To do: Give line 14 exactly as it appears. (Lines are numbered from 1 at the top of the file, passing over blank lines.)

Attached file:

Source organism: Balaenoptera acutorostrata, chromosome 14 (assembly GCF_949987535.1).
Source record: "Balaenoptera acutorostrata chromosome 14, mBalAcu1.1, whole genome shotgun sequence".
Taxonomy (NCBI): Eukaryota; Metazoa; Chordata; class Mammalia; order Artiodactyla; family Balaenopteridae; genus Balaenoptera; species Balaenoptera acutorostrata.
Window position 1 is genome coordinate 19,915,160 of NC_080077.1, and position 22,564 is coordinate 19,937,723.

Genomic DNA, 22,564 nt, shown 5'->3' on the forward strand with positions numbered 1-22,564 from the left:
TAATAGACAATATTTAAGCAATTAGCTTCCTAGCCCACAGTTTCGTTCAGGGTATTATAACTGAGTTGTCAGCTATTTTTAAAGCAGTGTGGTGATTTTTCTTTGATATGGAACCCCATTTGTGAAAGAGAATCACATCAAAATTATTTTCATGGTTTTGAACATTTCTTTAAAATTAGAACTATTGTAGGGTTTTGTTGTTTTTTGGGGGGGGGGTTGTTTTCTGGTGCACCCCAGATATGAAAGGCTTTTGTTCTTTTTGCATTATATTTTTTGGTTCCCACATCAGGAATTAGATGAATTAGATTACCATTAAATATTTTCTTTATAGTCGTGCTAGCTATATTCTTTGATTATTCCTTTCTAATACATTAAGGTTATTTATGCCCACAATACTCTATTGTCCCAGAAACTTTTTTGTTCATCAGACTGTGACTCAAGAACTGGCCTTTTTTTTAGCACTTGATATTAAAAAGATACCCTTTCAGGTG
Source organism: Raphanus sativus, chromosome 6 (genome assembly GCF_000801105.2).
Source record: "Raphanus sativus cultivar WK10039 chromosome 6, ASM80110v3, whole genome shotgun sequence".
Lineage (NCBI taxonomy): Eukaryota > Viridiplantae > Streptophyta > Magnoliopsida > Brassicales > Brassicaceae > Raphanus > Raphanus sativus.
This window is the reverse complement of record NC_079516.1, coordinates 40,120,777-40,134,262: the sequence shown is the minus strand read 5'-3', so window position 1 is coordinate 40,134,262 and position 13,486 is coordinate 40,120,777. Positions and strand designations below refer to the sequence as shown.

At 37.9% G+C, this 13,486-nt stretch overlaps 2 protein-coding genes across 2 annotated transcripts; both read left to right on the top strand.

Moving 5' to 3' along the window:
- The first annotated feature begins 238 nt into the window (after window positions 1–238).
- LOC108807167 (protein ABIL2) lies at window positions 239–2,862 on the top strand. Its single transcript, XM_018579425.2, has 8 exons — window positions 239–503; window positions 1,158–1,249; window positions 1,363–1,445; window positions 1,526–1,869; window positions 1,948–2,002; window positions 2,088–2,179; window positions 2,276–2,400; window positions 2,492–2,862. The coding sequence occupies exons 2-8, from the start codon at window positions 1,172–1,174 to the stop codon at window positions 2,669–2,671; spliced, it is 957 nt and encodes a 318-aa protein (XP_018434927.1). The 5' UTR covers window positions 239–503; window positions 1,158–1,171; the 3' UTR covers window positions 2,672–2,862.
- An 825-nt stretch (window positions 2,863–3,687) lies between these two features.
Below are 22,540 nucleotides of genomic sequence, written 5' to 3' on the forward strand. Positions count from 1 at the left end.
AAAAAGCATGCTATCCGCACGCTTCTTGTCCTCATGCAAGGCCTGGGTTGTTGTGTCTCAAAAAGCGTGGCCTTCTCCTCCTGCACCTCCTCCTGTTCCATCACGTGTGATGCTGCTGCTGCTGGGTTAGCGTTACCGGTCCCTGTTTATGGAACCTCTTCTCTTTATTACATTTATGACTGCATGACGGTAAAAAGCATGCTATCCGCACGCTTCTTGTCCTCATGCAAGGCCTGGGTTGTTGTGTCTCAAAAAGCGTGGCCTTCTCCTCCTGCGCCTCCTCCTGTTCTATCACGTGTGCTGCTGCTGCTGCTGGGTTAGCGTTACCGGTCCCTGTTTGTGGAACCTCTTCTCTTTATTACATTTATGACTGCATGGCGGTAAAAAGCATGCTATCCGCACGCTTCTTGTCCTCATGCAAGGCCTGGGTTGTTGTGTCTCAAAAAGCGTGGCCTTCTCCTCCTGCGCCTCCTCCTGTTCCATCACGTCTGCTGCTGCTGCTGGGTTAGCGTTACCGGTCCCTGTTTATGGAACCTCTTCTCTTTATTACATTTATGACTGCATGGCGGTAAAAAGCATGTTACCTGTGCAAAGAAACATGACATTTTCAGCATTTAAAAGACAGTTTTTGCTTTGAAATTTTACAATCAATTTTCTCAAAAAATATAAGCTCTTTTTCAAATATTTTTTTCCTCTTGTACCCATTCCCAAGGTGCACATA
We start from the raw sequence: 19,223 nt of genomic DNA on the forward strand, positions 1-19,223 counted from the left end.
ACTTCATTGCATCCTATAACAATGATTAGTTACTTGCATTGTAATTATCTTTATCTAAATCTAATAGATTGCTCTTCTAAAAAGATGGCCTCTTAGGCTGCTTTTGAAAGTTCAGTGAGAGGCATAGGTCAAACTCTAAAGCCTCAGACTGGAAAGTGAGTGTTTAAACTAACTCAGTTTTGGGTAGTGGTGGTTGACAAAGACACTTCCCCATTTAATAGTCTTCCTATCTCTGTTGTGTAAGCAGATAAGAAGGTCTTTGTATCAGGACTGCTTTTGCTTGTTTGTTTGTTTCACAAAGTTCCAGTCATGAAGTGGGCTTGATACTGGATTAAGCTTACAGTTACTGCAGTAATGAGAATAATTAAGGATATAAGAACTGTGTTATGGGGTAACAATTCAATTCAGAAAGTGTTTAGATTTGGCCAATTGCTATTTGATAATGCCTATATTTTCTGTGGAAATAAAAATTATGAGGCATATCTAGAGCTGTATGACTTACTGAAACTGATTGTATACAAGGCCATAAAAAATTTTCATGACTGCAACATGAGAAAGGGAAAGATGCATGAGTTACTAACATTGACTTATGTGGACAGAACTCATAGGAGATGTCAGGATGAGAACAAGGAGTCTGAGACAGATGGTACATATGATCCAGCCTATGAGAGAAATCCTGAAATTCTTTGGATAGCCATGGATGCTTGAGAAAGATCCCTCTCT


- LOC108807167 (protein ABIL2) lies at window positions 239–2,862 on the top strand. Its single transcript, XM_018579425.2, has 8 exons — window positions 239–503; window positions 1,158–1,249; window positions 1,363–1,445; window positions 1,526–1,869; window positions 1,948–2,002; window positions 2,088–2,179; window positions 2,276–2,400; window positions 2,492–2,862. The coding sequence occupies exons 2-8, from the start codon at window positions 1,172–1,174 to the stop codon at window positions 2,669–2,671; spliced, it is 957 nt and encodes a 318-aa protein (XP_018434927.1). The 5' UTR covers window positions 239–503; window positions 1,158–1,171; the 3' UTR covers window positions 2,672–2,862.